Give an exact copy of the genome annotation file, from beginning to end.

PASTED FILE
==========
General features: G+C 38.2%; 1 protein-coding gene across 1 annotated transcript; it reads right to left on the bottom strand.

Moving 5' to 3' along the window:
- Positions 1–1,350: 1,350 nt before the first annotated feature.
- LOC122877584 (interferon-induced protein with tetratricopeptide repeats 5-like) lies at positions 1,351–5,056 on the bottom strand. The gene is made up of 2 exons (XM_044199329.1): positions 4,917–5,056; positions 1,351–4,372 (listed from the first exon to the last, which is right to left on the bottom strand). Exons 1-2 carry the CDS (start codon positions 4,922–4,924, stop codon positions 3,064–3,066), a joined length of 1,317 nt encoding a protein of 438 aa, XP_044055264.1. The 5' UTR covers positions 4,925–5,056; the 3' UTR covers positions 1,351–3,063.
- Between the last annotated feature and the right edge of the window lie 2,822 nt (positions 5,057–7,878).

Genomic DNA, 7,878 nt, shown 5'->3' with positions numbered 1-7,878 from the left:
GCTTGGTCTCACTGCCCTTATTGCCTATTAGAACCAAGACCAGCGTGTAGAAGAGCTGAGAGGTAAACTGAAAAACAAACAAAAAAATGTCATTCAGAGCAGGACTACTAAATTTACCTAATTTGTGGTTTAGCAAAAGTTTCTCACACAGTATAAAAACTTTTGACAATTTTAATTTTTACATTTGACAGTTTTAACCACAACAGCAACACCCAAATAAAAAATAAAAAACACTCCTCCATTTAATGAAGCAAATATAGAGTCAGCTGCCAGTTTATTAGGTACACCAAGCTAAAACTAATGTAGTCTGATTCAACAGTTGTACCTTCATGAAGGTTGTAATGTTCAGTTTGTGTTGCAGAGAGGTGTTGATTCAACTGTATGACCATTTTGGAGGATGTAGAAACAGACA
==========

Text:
General features: G+C 38.2%; 1 protein-coding gene across 1 annotated transcript; it reads right to left on the bottom strand.

Moving 5' to 3' along the window:
- Positions 1–1,350: 1,350 nt before the first annotated feature.
- LOC122877584 (interferon-induced protein with tetratricopeptide repeats 5-like) lies at positions 1,351–5,056 on the bottom strand. The gene is made up of 2 exons (XM_044199329.1): positions 4,917–5,056; positions 1,351–4,372 (listed from the first exon to the last, which is right to left on the bottom strand). Exons 1-2 carry the CDS (start codon positions 4,922–4,924, stop codon positions 3,064–3,066), a joined length of 1,317 nt encoding a protein of 438 aa, XP_044055264.1. The 5' UTR covers positions 4,925–5,056; the 3' UTR covers positions 1,351–3,063.
- Between the last annotated feature and the right edge of the window lie 2,822 nt (positions 5,057–7,878).

Genomic DNA, 7,878 nt, shown 5'->3' with positions numbered 1-7,878 from the left:
GCTTGGTCTCACTGCCCTTATTGCCTATTAGAACCAAGACCAGCGTGTAGAAGAGCTGAGAGGTAAACTGAAAAACAAACAAAAAAATGTCATTCAGAGCAGGACTACTAAATTTACCTAATTTGTGGTTTAGCAAAAGTTTCTCACACAGTATAAAAACTTTTGACAATTTTAATTTTTACATTTGACAGTTTTAACCACAACAGCAACACCCAAATAAAAAATAAAAAACACTCCTCCATTTAATGAAGCAAATATAGAGTCAGCTGCCAGTTTATTAGGTACACCAAGCTAAAACTAATGTAGTCTGATTCAACAGTTGTACCTTCATGAAGGTTGTAATGTTCAGTTTGTGTTGCAGAGAGGTGTTGATTCAACTGTATGACCATTTTGGAGGATGTAGAAACAGACA